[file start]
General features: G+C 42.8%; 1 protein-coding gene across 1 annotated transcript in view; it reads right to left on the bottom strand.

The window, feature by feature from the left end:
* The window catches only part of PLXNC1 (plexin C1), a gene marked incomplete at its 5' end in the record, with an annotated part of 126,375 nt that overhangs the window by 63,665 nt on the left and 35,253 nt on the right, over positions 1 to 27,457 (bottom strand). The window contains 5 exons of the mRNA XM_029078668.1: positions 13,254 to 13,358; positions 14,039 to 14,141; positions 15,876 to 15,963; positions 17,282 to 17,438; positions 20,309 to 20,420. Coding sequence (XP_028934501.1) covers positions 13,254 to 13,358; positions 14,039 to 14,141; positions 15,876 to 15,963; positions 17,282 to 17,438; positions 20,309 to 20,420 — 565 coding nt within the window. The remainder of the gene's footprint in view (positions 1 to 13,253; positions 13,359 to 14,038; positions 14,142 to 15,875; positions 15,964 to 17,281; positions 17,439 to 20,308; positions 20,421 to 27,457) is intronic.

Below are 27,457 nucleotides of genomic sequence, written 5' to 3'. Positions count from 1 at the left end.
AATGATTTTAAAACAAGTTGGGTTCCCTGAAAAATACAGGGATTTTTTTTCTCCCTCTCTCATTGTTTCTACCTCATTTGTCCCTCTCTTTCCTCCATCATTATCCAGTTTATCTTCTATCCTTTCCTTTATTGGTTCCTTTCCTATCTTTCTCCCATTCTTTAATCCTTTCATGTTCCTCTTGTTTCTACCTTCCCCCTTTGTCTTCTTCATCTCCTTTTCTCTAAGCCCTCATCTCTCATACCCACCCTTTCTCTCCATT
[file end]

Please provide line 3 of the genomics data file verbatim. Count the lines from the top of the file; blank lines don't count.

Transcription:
* The window catches only part of PLXNC1 (plexin C1), a gene marked incomplete at its 5' end in the record, with an annotated part of 126,375 nt that overhangs the window by 63,665 nt on the left and 35,253 nt on the right, over positions 1 to 27,457 (bottom strand). The window contains 5 exons of the mRNA XM_029078668.1: positions 13,254 to 13,358; positions 14,039 to 14,141; positions 15,876 to 15,963; positions 17,282 to 17,438; positions 20,309 to 20,420. Coding sequence (XP_028934501.1) covers positions 13,254 to 13,358; positions 14,039 to 14,141; positions 15,876 to 15,963; positions 17,282 to 17,438; positions 20,309 to 20,420 — 565 coding nt within the window. The remainder of the gene's footprint in view (positions 1 to 13,253; positions 13,359 to 14,038; positions 14,142 to 15,875; positions 15,964 to 17,281; positions 17,439 to 20,308; positions 20,421 to 27,457) is intronic.